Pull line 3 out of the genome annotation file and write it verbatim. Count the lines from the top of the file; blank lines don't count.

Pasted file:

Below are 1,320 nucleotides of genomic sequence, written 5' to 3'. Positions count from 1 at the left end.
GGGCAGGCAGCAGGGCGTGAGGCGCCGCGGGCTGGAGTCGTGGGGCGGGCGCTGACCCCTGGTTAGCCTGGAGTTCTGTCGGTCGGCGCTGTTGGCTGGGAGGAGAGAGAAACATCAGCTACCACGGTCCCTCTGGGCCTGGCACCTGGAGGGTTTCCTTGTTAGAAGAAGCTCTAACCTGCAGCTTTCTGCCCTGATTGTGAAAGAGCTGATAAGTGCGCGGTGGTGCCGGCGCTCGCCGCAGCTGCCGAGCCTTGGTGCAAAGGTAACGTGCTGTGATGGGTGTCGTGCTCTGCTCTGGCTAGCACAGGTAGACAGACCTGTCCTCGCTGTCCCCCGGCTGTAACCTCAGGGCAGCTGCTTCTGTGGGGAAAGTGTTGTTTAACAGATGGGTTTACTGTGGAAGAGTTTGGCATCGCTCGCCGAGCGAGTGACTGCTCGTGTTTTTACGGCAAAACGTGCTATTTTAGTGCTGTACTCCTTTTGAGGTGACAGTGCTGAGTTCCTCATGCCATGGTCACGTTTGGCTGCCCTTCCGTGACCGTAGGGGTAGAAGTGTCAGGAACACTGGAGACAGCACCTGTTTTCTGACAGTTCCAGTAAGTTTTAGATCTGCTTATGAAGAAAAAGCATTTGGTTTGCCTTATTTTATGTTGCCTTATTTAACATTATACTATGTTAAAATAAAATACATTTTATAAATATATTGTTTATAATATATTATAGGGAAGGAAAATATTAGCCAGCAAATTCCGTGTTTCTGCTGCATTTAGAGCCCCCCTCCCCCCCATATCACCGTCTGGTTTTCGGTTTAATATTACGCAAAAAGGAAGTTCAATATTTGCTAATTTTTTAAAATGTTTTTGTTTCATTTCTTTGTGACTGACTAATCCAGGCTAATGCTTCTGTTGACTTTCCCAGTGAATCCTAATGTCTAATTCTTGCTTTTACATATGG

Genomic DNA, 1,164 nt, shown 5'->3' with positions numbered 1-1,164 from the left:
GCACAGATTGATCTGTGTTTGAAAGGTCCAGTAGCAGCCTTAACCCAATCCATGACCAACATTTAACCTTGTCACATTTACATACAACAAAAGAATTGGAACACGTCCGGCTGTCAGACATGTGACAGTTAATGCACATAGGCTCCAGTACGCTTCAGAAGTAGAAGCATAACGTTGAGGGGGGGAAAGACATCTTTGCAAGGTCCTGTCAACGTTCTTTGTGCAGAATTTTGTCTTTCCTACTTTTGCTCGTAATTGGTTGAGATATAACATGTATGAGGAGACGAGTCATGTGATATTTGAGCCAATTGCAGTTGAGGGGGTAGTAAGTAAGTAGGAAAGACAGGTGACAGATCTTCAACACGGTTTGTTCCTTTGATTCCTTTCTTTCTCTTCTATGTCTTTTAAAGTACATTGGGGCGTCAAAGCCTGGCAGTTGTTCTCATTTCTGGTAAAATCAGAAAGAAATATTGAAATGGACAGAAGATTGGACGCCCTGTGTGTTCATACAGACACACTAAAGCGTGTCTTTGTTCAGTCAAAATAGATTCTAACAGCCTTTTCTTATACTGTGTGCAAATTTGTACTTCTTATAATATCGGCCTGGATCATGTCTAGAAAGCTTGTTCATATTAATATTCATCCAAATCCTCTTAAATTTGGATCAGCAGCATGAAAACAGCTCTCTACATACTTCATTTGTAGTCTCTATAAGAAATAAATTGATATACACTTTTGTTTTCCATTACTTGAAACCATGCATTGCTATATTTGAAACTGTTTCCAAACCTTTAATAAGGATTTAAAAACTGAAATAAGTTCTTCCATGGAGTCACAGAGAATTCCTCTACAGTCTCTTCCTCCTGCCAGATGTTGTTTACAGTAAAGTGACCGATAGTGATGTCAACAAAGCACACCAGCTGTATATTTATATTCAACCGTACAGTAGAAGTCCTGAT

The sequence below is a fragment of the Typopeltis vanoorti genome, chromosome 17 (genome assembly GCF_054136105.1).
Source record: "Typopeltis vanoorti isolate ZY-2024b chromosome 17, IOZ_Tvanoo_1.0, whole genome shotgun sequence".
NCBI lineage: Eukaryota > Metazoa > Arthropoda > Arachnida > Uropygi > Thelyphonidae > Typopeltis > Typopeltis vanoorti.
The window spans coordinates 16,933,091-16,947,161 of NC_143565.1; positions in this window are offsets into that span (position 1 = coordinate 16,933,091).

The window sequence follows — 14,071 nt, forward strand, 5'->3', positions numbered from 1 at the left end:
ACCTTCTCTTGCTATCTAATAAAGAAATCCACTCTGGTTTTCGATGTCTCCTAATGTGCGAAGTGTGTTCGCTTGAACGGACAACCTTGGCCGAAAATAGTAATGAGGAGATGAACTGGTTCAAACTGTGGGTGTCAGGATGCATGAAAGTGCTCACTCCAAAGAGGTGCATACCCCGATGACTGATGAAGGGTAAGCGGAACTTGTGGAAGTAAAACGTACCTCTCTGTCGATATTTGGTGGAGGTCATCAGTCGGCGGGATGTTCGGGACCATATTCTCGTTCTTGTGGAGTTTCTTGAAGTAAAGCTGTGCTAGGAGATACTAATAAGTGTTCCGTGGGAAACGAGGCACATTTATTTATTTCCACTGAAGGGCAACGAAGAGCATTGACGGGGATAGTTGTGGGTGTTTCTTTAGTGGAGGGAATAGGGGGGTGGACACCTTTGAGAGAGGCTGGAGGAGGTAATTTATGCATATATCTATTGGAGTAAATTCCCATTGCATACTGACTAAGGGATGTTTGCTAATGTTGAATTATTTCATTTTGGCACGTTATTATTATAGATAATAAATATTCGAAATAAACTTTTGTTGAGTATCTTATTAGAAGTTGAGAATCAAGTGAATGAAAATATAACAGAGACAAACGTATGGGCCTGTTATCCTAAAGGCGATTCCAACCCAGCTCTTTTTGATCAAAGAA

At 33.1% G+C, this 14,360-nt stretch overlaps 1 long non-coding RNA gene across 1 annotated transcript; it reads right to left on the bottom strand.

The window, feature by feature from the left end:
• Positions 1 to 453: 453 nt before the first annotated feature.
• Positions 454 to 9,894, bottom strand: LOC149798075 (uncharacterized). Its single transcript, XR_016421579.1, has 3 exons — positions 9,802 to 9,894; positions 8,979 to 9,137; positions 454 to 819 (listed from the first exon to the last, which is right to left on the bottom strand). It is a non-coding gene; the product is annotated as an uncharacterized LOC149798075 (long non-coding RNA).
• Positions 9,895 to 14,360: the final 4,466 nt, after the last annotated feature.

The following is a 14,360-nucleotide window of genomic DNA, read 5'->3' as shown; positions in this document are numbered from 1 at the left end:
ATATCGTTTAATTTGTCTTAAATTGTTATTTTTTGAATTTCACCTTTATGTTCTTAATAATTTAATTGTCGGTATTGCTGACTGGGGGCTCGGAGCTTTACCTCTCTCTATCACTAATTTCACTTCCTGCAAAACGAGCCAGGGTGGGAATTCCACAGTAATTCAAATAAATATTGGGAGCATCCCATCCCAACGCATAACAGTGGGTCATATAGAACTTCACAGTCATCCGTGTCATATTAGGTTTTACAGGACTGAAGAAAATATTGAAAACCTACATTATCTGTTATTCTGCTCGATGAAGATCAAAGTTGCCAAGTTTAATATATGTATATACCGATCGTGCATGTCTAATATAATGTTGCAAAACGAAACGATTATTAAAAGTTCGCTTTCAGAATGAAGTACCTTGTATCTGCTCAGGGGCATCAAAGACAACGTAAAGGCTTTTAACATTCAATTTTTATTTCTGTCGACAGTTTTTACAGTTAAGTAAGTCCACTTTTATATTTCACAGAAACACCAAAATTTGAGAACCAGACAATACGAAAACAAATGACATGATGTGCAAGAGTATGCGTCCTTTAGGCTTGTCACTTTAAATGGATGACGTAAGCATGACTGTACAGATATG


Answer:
Genomic DNA, 1,164 nt, shown 5'->3' with positions numbered 1-1,164 from the left: